When he signed up to appear on a 1980s dating show, New South Wales shearer George Isbester never imagined it would lead to him finding his perfect match on the other side of the world.
George, from Nymagee in the state’s west, appeared on the Australian dating show Perfect Match in the 1980s, and while he didn’t meet his partner on the TV, a twist of fate led him to Marsha, the love of his life.
Now, 31 years later, they are facing one of the greatest challenges of their lives, after Marsha was recently diagnosed with Parkinson’s disease.
But the love that helped them overcome the challenge of dating someone on the other side of the world, is keeping them strong.
After gaining attention on Perfect Match, George was selected to appear in US women’s AlaskaMen Magazine — which profiles “single men lookin’ for wives” —as part of a spread dubbed Australian Men Down Under.
George was swamped by letters from women from across the United States.
“I had 75, one from every state in America,” he says.
“I answered them all, I had to cull ’em down like cattle.”
Marsha, who was living in Sacramento and working for the governor of California at the time, said she wrote to George after her friend dared her to contact one of the men in the magazine.
“George popped out at me,” she says.
“He was in his tweed jacket by his water tank out in the boonies and he just looked the most normal of all the men in there.
“I just thought at least, because I was doing some agricultural consulting too, I could talk sheep prices with him.”
But the pair felt a connection, and after exchanging letters for more than a year, Marsha visited Australia.
George fondly recalls the time spent together.
“She stayed for about three weeks, and we got on pretty well. I took her around all the vineyards because she likes a bit of wine,” George says.
“She was into agriculture and she sounded like she knew a fair bit about stock work. We just hit it off.”
A year later, George visited Marsha in the United States and they decided to get married.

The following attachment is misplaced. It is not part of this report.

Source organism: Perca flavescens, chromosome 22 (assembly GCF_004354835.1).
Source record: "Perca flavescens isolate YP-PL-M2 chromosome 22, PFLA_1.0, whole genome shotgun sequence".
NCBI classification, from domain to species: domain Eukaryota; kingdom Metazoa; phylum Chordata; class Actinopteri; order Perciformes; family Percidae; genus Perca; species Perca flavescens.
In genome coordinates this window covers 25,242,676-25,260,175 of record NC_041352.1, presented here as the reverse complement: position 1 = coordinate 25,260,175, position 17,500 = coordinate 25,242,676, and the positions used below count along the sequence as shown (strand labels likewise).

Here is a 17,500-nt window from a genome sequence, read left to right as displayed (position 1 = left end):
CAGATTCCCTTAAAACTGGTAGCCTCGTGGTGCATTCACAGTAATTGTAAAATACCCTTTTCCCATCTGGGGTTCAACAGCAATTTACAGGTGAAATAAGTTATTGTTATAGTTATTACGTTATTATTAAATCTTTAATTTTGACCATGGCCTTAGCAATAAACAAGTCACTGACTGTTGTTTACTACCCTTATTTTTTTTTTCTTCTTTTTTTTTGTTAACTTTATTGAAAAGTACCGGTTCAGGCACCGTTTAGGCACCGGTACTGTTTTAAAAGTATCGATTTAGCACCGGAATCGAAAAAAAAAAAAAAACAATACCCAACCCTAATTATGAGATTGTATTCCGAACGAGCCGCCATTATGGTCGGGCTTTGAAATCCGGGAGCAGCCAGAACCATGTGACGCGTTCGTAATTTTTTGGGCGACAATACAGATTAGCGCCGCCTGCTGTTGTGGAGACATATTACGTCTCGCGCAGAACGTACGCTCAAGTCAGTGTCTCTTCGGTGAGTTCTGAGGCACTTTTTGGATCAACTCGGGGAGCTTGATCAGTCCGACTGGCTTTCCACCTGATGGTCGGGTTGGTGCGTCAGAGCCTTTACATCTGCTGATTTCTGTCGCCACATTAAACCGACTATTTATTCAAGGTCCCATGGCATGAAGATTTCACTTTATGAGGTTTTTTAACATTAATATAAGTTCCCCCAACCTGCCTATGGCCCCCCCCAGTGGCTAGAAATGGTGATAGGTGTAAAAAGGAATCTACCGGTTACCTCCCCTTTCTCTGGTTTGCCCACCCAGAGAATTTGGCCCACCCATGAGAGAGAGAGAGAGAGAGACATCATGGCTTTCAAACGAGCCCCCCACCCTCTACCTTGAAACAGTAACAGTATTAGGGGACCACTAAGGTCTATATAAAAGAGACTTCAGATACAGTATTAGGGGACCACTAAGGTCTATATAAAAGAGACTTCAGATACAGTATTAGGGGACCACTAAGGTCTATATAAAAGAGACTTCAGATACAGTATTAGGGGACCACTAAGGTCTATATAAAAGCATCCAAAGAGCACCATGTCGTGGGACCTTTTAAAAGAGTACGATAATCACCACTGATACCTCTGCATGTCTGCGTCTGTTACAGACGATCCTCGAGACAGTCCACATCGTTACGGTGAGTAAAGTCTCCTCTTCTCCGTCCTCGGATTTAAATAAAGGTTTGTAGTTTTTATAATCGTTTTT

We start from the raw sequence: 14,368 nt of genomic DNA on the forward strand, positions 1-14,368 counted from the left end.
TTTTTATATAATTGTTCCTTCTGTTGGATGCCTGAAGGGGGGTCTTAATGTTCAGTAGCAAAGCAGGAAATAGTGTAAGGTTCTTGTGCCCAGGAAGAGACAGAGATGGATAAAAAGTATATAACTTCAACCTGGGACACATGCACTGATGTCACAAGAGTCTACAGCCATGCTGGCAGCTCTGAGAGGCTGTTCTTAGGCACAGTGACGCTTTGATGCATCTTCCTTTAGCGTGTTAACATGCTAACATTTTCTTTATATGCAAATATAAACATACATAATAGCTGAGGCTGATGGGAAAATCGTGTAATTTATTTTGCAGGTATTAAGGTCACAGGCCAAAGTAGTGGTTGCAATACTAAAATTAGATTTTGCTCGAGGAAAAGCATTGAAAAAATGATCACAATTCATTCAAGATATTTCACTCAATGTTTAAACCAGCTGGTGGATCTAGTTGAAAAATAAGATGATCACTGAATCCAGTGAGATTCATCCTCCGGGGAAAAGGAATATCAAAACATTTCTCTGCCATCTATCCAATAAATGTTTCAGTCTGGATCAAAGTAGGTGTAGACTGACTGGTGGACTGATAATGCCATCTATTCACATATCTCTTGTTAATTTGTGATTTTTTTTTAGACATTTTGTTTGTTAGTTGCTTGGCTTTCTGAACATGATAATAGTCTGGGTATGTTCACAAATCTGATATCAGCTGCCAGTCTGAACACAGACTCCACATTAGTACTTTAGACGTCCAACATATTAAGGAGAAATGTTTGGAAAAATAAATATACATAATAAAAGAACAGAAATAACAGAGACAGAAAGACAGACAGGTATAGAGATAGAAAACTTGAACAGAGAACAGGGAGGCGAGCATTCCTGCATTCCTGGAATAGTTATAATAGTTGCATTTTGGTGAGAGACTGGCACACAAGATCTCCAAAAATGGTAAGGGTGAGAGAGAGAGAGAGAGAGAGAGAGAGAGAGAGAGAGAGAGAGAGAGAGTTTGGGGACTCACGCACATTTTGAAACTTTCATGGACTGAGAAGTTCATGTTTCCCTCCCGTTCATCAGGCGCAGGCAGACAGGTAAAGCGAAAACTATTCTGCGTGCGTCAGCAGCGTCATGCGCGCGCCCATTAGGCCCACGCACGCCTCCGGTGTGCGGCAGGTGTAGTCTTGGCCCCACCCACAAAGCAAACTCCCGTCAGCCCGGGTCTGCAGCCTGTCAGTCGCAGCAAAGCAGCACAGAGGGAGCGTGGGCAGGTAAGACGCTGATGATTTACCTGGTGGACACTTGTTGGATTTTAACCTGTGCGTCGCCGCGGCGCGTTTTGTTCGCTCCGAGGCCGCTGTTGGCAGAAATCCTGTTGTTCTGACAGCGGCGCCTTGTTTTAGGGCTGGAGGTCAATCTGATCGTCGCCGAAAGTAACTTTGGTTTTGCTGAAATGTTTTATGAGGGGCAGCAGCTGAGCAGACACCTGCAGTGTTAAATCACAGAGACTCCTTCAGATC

A new challenge
Thirty-one years on, the couple live on a property in Dubbo after stints over the years in Nymagee and Cobar.
After spending half a lifetime relying on each other, Marsha recently has been diagnosed with Parkinson’s disease, a progressive disorder that affects the nerves.
“I got diagnosed on July 4, 2020, which is American Independence Day. The irony is not lost on me,” she says.
“I lost my total independence and I’m still trying to get my head around what’s happened to my life.”
Parkinson’s disease is the second-most prevalent neurodegenerative disorder globally, and affects about 200,000 Australians.
Marsha’s diagnosis came a year after she first noticed symptoms.
She attributes this to the different ways the disease can appear in a body.
“It manifests itself in back aches. I had a tremor in one leg, a repetitive injury in one wrist where I would start stirring a pot on the stove and couldn’t stop,” she says.
“I would just be thinking what in the heck is wrong with me?”
She saw two GPs and two neurologists before a third GP diagnosed Parkinson’s disease.
Marsha isn’t alone. In Dubbo, about 500 residents have been diagnosed with Parkinson’s disease.
The regional location means it can be harder to access treatment.
New telehealth services
Shanna Fealy, a post-doctoral research fellow at Charles Sturt University with the Ageing Well in Regional and Rural Australia Group, says a big problem for Parkinson’s patients in rural areas is the limited access to specialist care.
“A lot of those specialists are found in metro areas, and I suppose that where the disparity really lies is in that service provision for people with Parkinson’s in these areas,” Dr Fealy says.
To help equalise medical access, two specialist neurologists from Westmead hospital in Sydney have collaborated with the Mid North Coast local health district to provide services to regional Australians with Parkinson’s.
“They’re currently trialling a hybrid telehealth clinic, so basically linking those city services for people in the bush so that they can have that [same] level of care,” Dr Fealy says.
Love and laughter
Although Marsha doesn’t know what her journey with Parkinson’s holds, she is sure of one thing — that she wouldn’t get by without the love and support of George.
“He’s my measure,” she says.
“I think it’s the sense of humour. I’ll hang around and see what happens next, that’s what he makes me think.”
Even in these uncertain times, George finds a way to lighten their load and have a laugh.
“It’s very hard and it’s harder now because I’ve found I’m doing more in the house than I’ve ever done. I even cook!,” he says.
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